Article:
This article has been adapted from Fool U.K., our sister site across the pond.
The bank reporting season got underway today, with final results from Barclays
Big fall in bad loans
Pre-tax profit from continuing operations leapt by almost a third (32%) to 6.1 billion pounds in 2010, partly thanks to a 22% hike in net income. Pre-tax profit in 2009 was 11.6 billion pounds, but this figure included 6.3 billion pounds from the sale of Barclays Global Investors (BGI) to BlackRock in mid-2009.
However, the biggest boost to profitability came from a steep drop in bad debts and loan write-offs. These tumbled 30% to 5.7 billion pounds, down a tidy 2.4 billion pounds on 2009.
Bonuses down, pay up
Despite making 1.5 pounds billion more in pre-tax profit in 2010, Barclays reduced the size of its pool for bonuses and performance-related pay. Barclays CEO Bob Diamond has set aside 3.4 billion pounds for payouts to his bankers, down 7% on 2009's payout.
At first glance, a smaller bonus pool seems to suggest that Barclays is meeting the terms of Project Merlin, the deal on lending and bonuses recently agreed by banks and the government.
However, cunning bankers more than made up for a smaller bonus pool via a big hike in their base salaries. In fact, staff costs were 11.9 billion pounds in 2010 -- 2 billion pounds higher than in 2009.
Barclays denies that it has compensated for lower bonuses with higher pay, arguing that its workforce is growing, and that deferred pay from prior years explains much of this rise in staff costs.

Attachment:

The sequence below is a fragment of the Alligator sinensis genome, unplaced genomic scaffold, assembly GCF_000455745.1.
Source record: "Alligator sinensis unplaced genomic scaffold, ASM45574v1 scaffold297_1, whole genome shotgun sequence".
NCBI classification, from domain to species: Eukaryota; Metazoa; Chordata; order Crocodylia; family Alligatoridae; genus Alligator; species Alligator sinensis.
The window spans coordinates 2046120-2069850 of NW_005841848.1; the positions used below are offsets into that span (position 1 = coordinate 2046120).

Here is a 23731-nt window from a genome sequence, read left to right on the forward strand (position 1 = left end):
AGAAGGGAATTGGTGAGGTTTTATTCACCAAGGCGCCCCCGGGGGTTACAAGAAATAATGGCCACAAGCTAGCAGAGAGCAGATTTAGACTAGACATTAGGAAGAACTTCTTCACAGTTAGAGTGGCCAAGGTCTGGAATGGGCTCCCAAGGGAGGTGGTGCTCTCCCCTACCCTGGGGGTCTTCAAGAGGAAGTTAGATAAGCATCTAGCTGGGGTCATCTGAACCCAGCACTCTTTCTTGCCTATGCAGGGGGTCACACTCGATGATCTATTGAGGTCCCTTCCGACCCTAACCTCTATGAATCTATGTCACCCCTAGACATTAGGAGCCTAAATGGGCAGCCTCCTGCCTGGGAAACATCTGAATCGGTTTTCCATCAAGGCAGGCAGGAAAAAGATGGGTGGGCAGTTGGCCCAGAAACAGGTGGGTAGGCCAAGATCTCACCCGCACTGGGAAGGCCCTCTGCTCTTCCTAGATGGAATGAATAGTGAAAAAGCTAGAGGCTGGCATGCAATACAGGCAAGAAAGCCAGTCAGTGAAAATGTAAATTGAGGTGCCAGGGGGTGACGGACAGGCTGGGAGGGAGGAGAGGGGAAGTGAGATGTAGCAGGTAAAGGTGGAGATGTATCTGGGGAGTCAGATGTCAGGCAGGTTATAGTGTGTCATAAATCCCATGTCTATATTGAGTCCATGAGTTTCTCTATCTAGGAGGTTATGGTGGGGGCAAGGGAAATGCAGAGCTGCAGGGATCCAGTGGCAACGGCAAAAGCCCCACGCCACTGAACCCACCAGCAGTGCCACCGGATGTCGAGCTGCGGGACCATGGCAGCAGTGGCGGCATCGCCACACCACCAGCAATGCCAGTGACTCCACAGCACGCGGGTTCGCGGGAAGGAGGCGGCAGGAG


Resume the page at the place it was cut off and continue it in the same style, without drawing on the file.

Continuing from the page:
However, pay accounted for 43% of income at investment-banking arm Barclays Capital, versus a 33% pay/income ratio in 2009. This strongly indicates that a 12% drop in bonuses was more than made up for by hefty pay hikes.
It's easy to knock Barclays for making money while enjoying the support of the Bank of England's various liquidity schemes, and so on.
However, unlike its rivals Lloyds Banking Group
Likewise, the aptly named Diamond gets a lot of stick, as journalists make him out to be a modern-day Gordon Gecko.
Before becoming Barclays' chief executive, Diamond ran Barclays Capital, where he got used to pocketing eight-figure bonuses. At his peak, Diamond was earning perhaps 25 million pounds a year, but he diplomatically refused his 2008 and 2009 bonuses. Diamond is said to be in line for a personal pay award of around 9.5 million pounds for 2010, payable largely in Barclays shares deferred over three years.
Barclays must do better
Despite these much-improved results, Diamond was not content with Barclays' performance. In his words, "The returns we are currently generating will not be acceptable to our shareholders over the medium term." Hence, his aim is to boost Barclays' return on equity to 13% (15% on tangible equity).
However, as I warned last month, Barclays and its peers face four big bumps in the road.
One issue will be of particular concern to Diamond: that the Independent Commission on Banking will force U.K. banks to demerge their investment-banking arms in order to safeguard their deposit-taking commercial divisions.
Were Diamond forced to part with Barclays Capital, there's a fair chance that the U.S.-born CEO would threaten to move Barclays' headquarters overseas. After all, Barclays Capital accounts for the majority of total pre-tax profit at Barclays.
Thus, Diamond faces an uphill battle to improve Barclays' returns in the face of tighter regulatory scrutiny. Nevertheless, having dodged a bullet by losing the bidding for ABN Amro at the peak of the market in 2007, and picking up the U.S. arm of Lehman Brothers for a fire-sale price of $1.75 billion in September 2008, Diamond seems to lead a charmed life.
Hence, I wouldn't bet against him succeeding!
As I write, Barclays' share price stands at 320.8p, up 3% this morning. Based on earnings per share of 30.4p, its shares trade on a price-earnings ratio of 10.6. With the dividend boost to 5.5p (up 120% from 2009's 2.5p), Barclays has a dividend yield of 1.7%.
If Diamond succeeds in his drive to propel Barclays back into the big league of world banking, then its shares may well look cheap in hindsight.
More from Fool U.K.'s Cliff D'Arcy:
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